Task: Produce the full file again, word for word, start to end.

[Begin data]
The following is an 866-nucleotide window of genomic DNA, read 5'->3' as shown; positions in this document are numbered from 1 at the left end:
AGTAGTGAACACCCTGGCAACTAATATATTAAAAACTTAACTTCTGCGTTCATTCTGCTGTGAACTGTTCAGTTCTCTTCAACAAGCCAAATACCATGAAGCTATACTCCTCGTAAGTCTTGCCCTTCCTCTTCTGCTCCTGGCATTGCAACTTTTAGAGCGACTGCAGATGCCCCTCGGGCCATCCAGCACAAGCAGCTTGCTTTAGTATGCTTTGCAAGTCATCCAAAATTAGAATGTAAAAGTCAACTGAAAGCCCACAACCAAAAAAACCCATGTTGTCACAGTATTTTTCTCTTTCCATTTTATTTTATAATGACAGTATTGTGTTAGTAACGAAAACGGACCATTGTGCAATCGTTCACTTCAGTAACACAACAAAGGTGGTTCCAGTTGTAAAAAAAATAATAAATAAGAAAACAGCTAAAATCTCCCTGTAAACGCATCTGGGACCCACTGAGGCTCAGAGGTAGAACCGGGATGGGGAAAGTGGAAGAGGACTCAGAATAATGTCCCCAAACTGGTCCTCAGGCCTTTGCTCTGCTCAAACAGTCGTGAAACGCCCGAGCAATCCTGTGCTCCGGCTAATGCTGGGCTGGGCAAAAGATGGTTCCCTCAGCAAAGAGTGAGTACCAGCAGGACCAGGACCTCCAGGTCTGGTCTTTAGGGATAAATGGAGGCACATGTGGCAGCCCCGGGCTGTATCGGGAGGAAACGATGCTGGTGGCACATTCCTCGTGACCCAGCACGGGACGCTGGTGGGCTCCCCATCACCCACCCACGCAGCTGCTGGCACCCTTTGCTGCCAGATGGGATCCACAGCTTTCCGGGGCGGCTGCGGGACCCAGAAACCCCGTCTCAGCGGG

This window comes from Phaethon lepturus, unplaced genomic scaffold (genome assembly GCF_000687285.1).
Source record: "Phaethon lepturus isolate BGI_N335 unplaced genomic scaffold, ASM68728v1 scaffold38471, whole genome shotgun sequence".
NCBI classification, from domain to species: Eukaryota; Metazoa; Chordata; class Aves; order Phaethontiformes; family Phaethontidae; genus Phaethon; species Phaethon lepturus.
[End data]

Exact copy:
The following is an 866-nucleotide window of genomic DNA, read 5'->3' as shown; positions in this document are numbered from 1 at the left end:
AGTAGTGAACACCCTGGCAACTAATATATTAAAAACTTAACTTCTGCGTTCATTCTGCTGTGAACTGTTCAGTTCTCTTCAACAAGCCAAATACCATGAAGCTATACTCCTCGTAAGTCTTGCCCTTCCTCTTCTGCTCCTGGCATTGCAACTTTTAGAGCGACTGCAGATGCCCCTCGGGCCATCCAGCACAAGCAGCTTGCTTTAGTATGCTTTGCAAGTCATCCAAAATTAGAATGTAAAAGTCAACTGAAAGCCCACAACCAAAAAAACCCATGTTGTCACAGTATTTTTCTCTTTCCATTTTATTTTATAATGACAGTATTGTGTTAGTAACGAAAACGGACCATTGTGCAATCGTTCACTTCAGTAACACAACAAAGGTGGTTCCAGTTGTAAAAAAAATAATAAATAAGAAAACAGCTAAAATCTCCCTGTAAACGCATCTGGGACCCACTGAGGCTCAGAGGTAGAACCGGGATGGGGAAAGTGGAAGAGGACTCAGAATAATGTCCCCAAACTGGTCCTCAGGCCTTTGCTCTGCTCAAACAGTCGTGAAACGCCCGAGCAATCCTGTGCTCCGGCTAATGCTGGGCTGGGCAAAAGATGGTTCCCTCAGCAAAGAGTGAGTACCAGCAGGACCAGGACCTCCAGGTCTGGTCTTTAGGGATAAATGGAGGCACATGTGGCAGCCCCGGGCTGTATCGGGAGGAAACGATGCTGGTGGCACATTCCTCGTGACCCAGCACGGGACGCTGGTGGGCTCCCCATCACCCACCCACGCAGCTGCTGGCACCCTTTGCTGCCAGATGGGATCCACAGCTTTCCGGGGCGGCTGCGGGACCCAGAAACCCCGTCTCAGCGGG

This window comes from Phaethon lepturus, unplaced genomic scaffold (genome assembly GCF_000687285.1).
Source record: "Phaethon lepturus isolate BGI_N335 unplaced genomic scaffold, ASM68728v1 scaffold38471, whole genome shotgun sequence".
NCBI classification, from domain to species: Eukaryota; Metazoa; Chordata; class Aves; order Phaethontiformes; family Phaethontidae; genus Phaethon; species Phaethon lepturus.